Luckily, laundry detergents (at least in some parts of the United States) are now phosphate-free, with most of the major detergent companies opting to remove them back in 1994. However, they’ve since been replaced with polycarboxylates, a non-biodegradable and petroleum-based chemical that, like all petrochemicals, is contributing to global warming. To avoid polycarboxylates, look for 100% natural detergents. 

9. Beware of detergent pods, too

Detergent pods might look good, but their environmental impact is anything but. PVA, or polyvinyl alcohol, is used to make these pods, which release just the right amount of detergent into your wash each time.

Beware of detergent pods

The issue is, that while PVA is theoretically biodegradable, it needs certain conditions to actually do this — conditions that are not typically found in the wastewater plants found across the United States. Instead, when these pods meet water, they turn into a plastic solution that can then pass through wastewater treatment and into our waterways.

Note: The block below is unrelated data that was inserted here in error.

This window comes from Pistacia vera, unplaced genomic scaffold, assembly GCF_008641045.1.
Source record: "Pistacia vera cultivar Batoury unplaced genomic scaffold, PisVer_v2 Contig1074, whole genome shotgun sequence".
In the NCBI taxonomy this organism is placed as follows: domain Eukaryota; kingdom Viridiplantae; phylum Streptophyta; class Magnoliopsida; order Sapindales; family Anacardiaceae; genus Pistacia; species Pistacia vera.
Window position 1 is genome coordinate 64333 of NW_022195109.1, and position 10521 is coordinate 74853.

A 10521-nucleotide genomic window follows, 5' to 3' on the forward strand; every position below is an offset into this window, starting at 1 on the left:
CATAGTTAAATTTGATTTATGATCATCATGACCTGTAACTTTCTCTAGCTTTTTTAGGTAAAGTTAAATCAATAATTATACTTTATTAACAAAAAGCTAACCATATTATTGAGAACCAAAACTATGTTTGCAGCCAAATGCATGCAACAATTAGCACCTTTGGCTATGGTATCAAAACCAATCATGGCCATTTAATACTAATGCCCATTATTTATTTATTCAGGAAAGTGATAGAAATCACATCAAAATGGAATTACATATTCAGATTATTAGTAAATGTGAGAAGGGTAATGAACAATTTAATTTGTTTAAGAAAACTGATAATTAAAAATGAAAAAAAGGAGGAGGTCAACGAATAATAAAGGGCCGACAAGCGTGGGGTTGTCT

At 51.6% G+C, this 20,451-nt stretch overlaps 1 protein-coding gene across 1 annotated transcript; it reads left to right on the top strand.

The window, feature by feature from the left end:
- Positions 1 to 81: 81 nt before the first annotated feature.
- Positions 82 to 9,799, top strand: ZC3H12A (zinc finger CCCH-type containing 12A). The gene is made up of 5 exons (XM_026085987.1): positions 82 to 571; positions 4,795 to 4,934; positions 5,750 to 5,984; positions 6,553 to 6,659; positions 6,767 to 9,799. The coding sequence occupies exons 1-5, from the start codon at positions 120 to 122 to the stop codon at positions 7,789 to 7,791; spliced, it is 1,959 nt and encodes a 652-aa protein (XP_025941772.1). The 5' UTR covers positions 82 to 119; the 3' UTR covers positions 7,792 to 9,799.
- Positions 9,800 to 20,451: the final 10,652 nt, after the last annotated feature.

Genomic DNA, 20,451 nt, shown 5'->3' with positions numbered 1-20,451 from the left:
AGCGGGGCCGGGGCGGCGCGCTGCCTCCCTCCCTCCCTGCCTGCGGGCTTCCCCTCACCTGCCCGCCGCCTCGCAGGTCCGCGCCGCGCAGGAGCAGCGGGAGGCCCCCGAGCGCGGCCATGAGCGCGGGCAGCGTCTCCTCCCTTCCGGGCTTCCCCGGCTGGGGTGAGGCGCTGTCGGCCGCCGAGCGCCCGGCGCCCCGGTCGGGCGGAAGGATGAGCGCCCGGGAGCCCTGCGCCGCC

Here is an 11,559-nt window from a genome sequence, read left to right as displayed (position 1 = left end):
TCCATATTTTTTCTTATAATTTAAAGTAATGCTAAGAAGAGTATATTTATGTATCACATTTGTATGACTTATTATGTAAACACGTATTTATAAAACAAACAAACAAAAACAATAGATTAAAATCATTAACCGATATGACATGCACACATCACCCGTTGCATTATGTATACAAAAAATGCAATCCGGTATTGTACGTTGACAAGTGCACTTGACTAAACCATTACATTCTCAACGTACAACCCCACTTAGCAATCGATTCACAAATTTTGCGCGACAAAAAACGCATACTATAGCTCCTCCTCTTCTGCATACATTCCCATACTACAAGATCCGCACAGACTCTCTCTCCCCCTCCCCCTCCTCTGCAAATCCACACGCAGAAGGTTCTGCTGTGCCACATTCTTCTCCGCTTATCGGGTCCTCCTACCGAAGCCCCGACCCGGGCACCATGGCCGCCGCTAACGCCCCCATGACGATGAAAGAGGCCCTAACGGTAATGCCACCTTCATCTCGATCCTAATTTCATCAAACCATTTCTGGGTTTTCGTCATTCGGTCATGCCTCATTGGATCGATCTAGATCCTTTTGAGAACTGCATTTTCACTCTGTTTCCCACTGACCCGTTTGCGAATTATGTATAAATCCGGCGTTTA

Liquid or powder detergents, particularly those that come in recyclable plastic containers or plastic-free packaging, can help you avoid releasing any more plastic into the world.

10. Don’t go anywhere near 1,4-Dioxane

In 2012, The New York Times reported on a scandal involving 1,4-dioxane, a toxic chemical found in laundry detergent and other cleaning products that is known to be an allergen and also linked to cancer. One of the reasons it hit the headline is because two products from detergent company Tide (made by Procter & Gamble) contained concentrations of 1,4-dioxane that were significantly higher than what was considered safe by the Department of Health and Human Services. 

Because the ingredients listed on laundry detergents are rarely complete, it’s extremely hard to know whether companies are still using 1,4-dioxane and in what quantities. This is another toxic chemical used in detergents that you’ll unlikely be able to identify before you buy.